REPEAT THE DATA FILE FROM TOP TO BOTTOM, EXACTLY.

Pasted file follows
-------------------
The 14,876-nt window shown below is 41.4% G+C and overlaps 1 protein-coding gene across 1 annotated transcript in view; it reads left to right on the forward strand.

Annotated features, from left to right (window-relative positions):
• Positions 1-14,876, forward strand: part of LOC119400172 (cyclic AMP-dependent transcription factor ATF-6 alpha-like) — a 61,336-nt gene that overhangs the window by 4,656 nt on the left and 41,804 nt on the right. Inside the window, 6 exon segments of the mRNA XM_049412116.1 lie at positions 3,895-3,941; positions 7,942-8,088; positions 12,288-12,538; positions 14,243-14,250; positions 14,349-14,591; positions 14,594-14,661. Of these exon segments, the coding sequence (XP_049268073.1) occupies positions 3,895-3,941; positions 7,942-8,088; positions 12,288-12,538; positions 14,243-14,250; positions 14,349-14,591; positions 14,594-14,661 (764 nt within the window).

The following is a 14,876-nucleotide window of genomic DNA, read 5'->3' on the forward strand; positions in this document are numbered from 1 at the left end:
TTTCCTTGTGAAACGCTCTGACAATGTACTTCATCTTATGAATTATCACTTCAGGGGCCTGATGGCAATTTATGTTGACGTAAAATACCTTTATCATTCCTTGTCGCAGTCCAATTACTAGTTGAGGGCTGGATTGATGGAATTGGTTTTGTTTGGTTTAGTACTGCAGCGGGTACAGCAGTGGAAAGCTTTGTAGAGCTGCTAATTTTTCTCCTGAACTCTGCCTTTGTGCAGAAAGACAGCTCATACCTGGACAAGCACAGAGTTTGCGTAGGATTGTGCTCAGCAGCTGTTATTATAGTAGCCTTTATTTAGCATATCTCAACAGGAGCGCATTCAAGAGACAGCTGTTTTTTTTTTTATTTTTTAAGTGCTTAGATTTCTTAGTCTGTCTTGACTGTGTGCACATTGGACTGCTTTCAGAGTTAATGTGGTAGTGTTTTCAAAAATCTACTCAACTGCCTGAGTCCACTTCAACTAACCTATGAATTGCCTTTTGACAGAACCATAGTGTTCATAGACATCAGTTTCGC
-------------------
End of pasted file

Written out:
The 14,876-nt window shown below is 41.4% G+C and overlaps 1 protein-coding gene across 1 annotated transcript in view; it reads left to right on the forward strand.

Annotated features, from left to right (window-relative positions):
• Positions 1-14,876, forward strand: part of LOC119400172 (cyclic AMP-dependent transcription factor ATF-6 alpha-like) — a 61,336-nt gene that overhangs the window by 4,656 nt on the left and 41,804 nt on the right. Inside the window, 6 exon segments of the mRNA XM_049412116.1 lie at positions 3,895-3,941; positions 7,942-8,088; positions 12,288-12,538; positions 14,243-14,250; positions 14,349-14,591; positions 14,594-14,661. Of these exon segments, the coding sequence (XP_049268073.1) occupies positions 3,895-3,941; positions 7,942-8,088; positions 12,288-12,538; positions 14,243-14,250; positions 14,349-14,591; positions 14,594-14,661 (764 nt within the window).

The following is a 14,876-nucleotide window of genomic DNA, read 5'->3' on the forward strand; positions in this document are numbered from 1 at the left end:
TTTCCTTGTGAAACGCTCTGACAATGTACTTCATCTTATGAATTATCACTTCAGGGGCCTGATGGCAATTTATGTTGACGTAAAATACCTTTATCATTCCTTGTCGCAGTCCAATTACTAGTTGAGGGCTGGATTGATGGAATTGGTTTTGTTTGGTTTAGTACTGCAGCGGGTACAGCAGTGGAAAGCTTTGTAGAGCTGCTAATTTTTCTCCTGAACTCTGCCTTTGTGCAGAAAGACAGCTCATACCTGGACAAGCACAGAGTTTGCGTAGGATTGTGCTCAGCAGCTGTTATTATAGTAGCCTTTATTTAGCATATCTCAACAGGAGCGCATTCAAGAGACAGCTGTTTTTTTTTTTATTTTTTAAGTGCTTAGATTTCTTAGTCTGTCTTGACTGTGTGCACATTGGACTGCTTTCAGAGTTAATGTGGTAGTGTTTTCAAAAATCTACTCAACTGCCTGAGTCCACTTCAACTAACCTATGAATTGCCTTTTGACAGAACCATAGTGTTCATAGACATCAGTTTCGC